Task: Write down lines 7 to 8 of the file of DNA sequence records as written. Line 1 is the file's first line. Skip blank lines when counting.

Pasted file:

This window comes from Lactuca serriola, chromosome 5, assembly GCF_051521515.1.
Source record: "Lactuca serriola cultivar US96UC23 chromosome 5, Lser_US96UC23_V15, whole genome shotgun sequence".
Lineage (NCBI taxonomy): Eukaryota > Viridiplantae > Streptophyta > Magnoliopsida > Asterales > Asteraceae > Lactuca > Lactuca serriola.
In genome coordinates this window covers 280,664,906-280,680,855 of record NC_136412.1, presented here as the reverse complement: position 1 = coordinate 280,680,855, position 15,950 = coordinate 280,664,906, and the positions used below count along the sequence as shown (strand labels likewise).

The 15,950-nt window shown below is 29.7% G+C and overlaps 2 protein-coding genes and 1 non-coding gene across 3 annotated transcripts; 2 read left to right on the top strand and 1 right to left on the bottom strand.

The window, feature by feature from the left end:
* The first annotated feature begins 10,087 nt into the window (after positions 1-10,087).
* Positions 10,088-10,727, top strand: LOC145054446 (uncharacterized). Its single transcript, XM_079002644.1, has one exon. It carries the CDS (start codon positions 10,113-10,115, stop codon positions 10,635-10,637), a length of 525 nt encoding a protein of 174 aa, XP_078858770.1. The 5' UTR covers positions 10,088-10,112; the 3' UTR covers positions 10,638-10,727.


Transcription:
* The first annotated feature begins 10,087 nt into the window (after positions 1-10,087).
* Positions 10,088-10,727, top strand: LOC145054446 (uncharacterized). Its single transcript, XM_079002644.1, has one exon. It carries the CDS (start codon positions 10,113-10,115, stop codon positions 10,635-10,637), a length of 525 nt encoding a protein of 174 aa, XP_078858770.1. The 5' UTR covers positions 10,088-10,112; the 3' UTR covers positions 10,638-10,727.